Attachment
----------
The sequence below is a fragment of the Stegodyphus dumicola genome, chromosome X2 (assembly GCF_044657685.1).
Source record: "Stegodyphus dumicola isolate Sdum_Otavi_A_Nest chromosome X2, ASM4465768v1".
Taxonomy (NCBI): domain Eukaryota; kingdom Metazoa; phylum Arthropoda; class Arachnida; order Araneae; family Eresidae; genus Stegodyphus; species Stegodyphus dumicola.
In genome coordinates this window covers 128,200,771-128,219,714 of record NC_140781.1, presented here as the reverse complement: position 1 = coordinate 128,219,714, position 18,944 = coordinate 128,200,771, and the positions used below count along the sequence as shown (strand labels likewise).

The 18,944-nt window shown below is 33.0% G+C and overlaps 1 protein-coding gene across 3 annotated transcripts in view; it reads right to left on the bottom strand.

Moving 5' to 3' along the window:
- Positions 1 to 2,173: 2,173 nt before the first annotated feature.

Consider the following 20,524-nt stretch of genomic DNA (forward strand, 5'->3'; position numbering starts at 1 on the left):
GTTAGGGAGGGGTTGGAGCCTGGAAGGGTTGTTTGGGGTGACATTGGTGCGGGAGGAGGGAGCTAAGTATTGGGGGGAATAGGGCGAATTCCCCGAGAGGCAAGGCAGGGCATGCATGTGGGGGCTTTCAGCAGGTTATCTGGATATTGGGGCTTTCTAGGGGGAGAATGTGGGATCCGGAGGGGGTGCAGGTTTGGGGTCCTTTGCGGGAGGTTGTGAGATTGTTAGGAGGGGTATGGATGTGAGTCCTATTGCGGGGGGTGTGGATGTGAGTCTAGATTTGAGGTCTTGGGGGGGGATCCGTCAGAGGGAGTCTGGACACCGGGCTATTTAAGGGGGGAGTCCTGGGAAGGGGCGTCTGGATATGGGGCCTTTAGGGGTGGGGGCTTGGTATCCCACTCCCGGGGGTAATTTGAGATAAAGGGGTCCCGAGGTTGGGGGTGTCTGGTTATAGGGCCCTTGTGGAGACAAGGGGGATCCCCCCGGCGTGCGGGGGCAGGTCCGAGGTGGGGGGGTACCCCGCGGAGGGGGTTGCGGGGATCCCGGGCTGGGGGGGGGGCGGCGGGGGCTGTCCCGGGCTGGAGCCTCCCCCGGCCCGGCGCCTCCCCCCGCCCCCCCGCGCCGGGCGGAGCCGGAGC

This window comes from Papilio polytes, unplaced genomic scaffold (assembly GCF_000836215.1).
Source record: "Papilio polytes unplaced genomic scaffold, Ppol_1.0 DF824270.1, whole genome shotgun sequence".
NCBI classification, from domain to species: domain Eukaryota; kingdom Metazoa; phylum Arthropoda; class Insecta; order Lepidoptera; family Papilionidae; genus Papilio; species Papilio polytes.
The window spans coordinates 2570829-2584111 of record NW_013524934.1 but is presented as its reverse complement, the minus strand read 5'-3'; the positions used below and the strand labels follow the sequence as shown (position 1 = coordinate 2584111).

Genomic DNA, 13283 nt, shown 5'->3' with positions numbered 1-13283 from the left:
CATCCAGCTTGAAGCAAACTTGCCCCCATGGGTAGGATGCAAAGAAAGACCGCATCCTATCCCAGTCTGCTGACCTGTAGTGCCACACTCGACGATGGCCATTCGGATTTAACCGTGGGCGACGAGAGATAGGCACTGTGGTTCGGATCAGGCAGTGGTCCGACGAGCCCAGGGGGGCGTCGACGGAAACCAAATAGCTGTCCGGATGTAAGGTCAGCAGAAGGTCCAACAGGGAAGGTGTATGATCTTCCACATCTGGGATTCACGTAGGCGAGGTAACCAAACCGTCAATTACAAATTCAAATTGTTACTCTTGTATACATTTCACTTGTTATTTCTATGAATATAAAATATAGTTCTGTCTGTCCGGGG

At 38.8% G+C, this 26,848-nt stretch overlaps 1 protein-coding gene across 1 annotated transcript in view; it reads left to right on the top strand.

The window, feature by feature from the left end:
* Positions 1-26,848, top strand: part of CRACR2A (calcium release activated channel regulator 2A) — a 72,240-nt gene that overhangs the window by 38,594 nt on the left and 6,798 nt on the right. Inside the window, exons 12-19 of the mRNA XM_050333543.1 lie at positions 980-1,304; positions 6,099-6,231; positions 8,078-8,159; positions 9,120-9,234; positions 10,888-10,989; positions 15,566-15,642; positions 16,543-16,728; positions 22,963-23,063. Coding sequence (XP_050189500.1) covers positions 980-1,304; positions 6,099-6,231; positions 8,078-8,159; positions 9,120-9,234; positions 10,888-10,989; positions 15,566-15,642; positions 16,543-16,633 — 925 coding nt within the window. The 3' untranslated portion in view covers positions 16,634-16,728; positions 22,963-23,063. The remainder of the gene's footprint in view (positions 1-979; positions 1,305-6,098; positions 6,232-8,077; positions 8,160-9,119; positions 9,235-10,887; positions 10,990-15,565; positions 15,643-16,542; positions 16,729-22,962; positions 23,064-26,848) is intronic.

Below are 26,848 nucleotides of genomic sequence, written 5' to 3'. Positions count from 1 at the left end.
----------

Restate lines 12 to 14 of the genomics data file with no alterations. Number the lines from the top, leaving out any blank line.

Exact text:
NCBI classification, from domain to species: domain Eukaryota; kingdom Metazoa; phylum Arthropoda; class Insecta; order Lepidoptera; family Papilionidae; genus Papilio; species Papilio polytes.
The window spans coordinates 2570829-2584111 of record NW_013524934.1 but is presented as its reverse complement, the minus strand read 5'-3'; the positions used below and the strand labels follow the sequence as shown (position 1 = coordinate 2584111).

Genomic DNA, 13283 nt, shown 5'->3' with positions numbered 1-13283 from the left: